DoorDash delivers 100 million charity meals, partnering with religious, other nonprofits

by | Jul 8, 2024 | Religion

(RNS) — DoorDash is known for its food deliveries to homes across America.But it recently marked a milestone for a less visible aspect of its business: supporting faith-based groups and other nonprofits as they aid people who are facing hunger and poverty.
In June, DoorDash announced it had delivered more than 100 million charity meals via its Project DASH, which often involves drivers delivering 20 pounds of free food in boxes and bags to families in need.
Many of these partnerships began during the pandemic, when home delivery became an essential part of food aid and distribution for soup kitchens, food pantries and elder care — often run by religious organizations — and have continued in the years since.
From mass feedings of the homeless in Chicago to kosher market deliveries to needy New Yorkers to gift card distributions via Boston churches, faith leaders across the country have joined forces with the food delivery business to continue work they’ve long done in their communities, especially in areas where food is unaffordable or inaccessible.
Pastor Cornelius Parks, second from right, and Good Hope Freewill Baptist Church have partnered with DoorDash to better serve the community in Chicago. (Photo courtesy Cornelius Parks)
“As part of our work to empower local economies, we partner with faith leaders across the country to help broaden access in local communities,” said Darrell Davis, senior manager for public engagement for DoorDash, in a statement to Religion News Service.

RELATED: Pandemic boosted resilience, hurt financial health of Black churches, says report

“We’re excited to help our partners continue to achieve their community-focused missions in ways that break down barriers to access.”
Since 2021, the organization has offered gift cards — which it calls “community credits”— to nonprofits. It also has financially supported events ranging from turkey giveaways to faith-based activities such as vaccination efforts and mentoring programs.
With donations and deliveries from DoorDash, a Chicago pastor and his church helped feed hundreds of unhoused people in its fellowship hall on a special “Love Day” and sent free meals to the homes of seniors and veterans.
Pastor Cornelius Parks said the connections with the food delivery company have enhanced his church’s ability to reach out to the East Garfield Park neighborhood that he describes as a “food desert,” with scarce access to fresh food, grocery stores or mom-and-pop stores.
“If it wasn’t for DoorDash really partnering with us, a lot of things that we desire to do for the community probably wouldn’t come to pass because we’re limited on resources,” said Parks, the leader of Good Hope Freewill Baptist Church, a pred …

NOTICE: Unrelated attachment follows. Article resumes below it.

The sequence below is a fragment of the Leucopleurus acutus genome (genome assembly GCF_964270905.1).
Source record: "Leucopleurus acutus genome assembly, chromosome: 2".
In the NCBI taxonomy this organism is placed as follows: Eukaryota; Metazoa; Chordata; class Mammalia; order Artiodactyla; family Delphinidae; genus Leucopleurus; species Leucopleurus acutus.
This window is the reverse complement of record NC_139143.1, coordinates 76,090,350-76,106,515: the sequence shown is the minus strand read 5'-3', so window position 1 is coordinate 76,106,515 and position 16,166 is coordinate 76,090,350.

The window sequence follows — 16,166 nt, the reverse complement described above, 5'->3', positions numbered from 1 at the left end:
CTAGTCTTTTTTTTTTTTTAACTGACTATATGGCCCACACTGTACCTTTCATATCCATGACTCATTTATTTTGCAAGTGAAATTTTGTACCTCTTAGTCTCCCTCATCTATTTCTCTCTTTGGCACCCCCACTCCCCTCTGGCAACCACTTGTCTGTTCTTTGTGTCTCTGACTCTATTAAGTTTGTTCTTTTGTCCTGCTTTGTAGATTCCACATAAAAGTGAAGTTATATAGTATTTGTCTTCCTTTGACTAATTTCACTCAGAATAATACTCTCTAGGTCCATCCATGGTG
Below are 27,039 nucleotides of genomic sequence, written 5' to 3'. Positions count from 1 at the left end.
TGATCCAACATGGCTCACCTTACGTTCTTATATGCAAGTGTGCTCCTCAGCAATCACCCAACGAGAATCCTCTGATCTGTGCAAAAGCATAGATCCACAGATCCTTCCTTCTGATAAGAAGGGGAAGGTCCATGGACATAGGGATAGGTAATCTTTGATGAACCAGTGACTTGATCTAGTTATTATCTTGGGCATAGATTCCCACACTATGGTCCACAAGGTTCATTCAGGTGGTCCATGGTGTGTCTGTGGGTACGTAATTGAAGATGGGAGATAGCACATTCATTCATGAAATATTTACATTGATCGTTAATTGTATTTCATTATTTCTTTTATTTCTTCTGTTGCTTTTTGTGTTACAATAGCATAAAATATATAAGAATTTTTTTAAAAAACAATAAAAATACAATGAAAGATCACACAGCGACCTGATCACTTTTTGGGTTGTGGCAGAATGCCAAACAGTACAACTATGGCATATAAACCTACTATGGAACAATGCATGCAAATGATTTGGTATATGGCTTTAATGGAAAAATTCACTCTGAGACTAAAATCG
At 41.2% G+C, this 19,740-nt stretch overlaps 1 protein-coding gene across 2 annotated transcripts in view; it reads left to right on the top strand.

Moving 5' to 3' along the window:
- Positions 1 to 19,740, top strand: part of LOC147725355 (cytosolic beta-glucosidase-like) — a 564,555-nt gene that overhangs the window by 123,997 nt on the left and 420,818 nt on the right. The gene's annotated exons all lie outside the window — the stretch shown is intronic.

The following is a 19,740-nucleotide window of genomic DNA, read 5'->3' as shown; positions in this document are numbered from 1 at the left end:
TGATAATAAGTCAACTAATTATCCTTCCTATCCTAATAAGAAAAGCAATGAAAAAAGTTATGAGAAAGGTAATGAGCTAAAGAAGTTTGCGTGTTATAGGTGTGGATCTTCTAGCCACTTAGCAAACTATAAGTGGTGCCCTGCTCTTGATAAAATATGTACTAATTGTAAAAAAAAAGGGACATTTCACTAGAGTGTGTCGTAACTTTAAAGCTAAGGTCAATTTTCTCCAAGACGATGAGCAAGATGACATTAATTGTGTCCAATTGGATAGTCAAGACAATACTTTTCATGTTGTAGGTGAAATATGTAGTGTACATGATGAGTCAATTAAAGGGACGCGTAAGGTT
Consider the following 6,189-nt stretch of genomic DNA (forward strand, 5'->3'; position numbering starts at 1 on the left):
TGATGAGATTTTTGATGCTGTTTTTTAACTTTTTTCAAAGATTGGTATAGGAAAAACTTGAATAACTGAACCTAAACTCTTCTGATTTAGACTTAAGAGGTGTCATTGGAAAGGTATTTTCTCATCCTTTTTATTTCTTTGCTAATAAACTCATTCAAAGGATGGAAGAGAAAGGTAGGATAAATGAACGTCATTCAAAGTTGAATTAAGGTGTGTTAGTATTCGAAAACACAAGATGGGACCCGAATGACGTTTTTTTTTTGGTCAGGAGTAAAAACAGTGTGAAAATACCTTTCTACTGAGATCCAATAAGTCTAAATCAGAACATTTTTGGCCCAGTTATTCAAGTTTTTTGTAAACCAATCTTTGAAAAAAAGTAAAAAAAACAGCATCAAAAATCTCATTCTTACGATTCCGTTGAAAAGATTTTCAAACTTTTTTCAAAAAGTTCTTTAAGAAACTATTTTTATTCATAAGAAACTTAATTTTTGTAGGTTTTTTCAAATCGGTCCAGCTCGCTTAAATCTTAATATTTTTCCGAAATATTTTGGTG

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[mwai_chat context=”Let’s have a discussion about this article:nn(RNS) — DoorDash is known for its food deliveries to homes across America.But it recently marked a milestone for a less visible aspect of its business: supporting faith-based groups and other nonprofits as they aid people who are facing hunger and poverty.
In June, DoorDash announced it had delivered more than 100 million charity meals via its Project DASH, which often involves drivers delivering 20 pounds of free food in boxes and bags to families in need.
Many of these partnerships began during the pandemic, when home delivery became an essential part of food aid and distribution for soup kitchens, food pantries and elder care — often run by religious organizations — and have continued in the years since.
From mass feedings of the homeless in Chicago to kosher market deliveries to needy New Yorkers to gift card distributions via Boston churches, faith leaders across the country have joined forces with the food delivery business to continue work they’ve long done in their communities, especially in areas where food is unaffordable or inaccessible.
Pastor Cornelius Parks, second from right, and Good Hope Freewill Baptist Church have partnered with DoorDash to better serve the community in Chicago. (Photo courtesy Cornelius Parks)
“As part of our work to empower local economies, we partner with faith leaders across the country to help broaden access in local communities,” said Darrell Davis, senior manager for public engagement for DoorDash, in a statement to Religion News Service.

RELATED: Pandemic boosted resilience, hurt financial health of Black churches, says report

“We’re excited to help our partners continue to achieve their community-focused missions in ways that break down barriers to access.”
Since 2021, the organization has offered gift cards — which it calls “community credits”— to nonprofits. It also has financially supported events ranging from turkey giveaways to faith-based activities such as vaccination efforts and mentoring programs.
With donations and deliveries from DoorDash, a Chicago pastor and his church helped feed hundreds of unhoused people in its fellowship hall on a special “Love Day” and sent free meals to the homes of seniors and veterans.
Pastor Cornelius Parks said the connections with the food delivery company have enhanced his church’s ability to reach out to the East Garfield Park neighborhood that he describes as a “food desert,” with scarce access to fresh food, grocery stores or mom-and-pop stores.
“If it wasn’t for DoorDash really partnering with us, a lot of things that we desire to do for the community probably wouldn’t come to pass because we’re limited on resources,” said Parks, the leader of Good Hope Freewill Baptist Church, a pred …nnDiscussion:nn” ai_name=”RocketNews AI: ” start_sentence=”Can I tell you more about this article?” text_input_placeholder=”Type ‘Yes'”]

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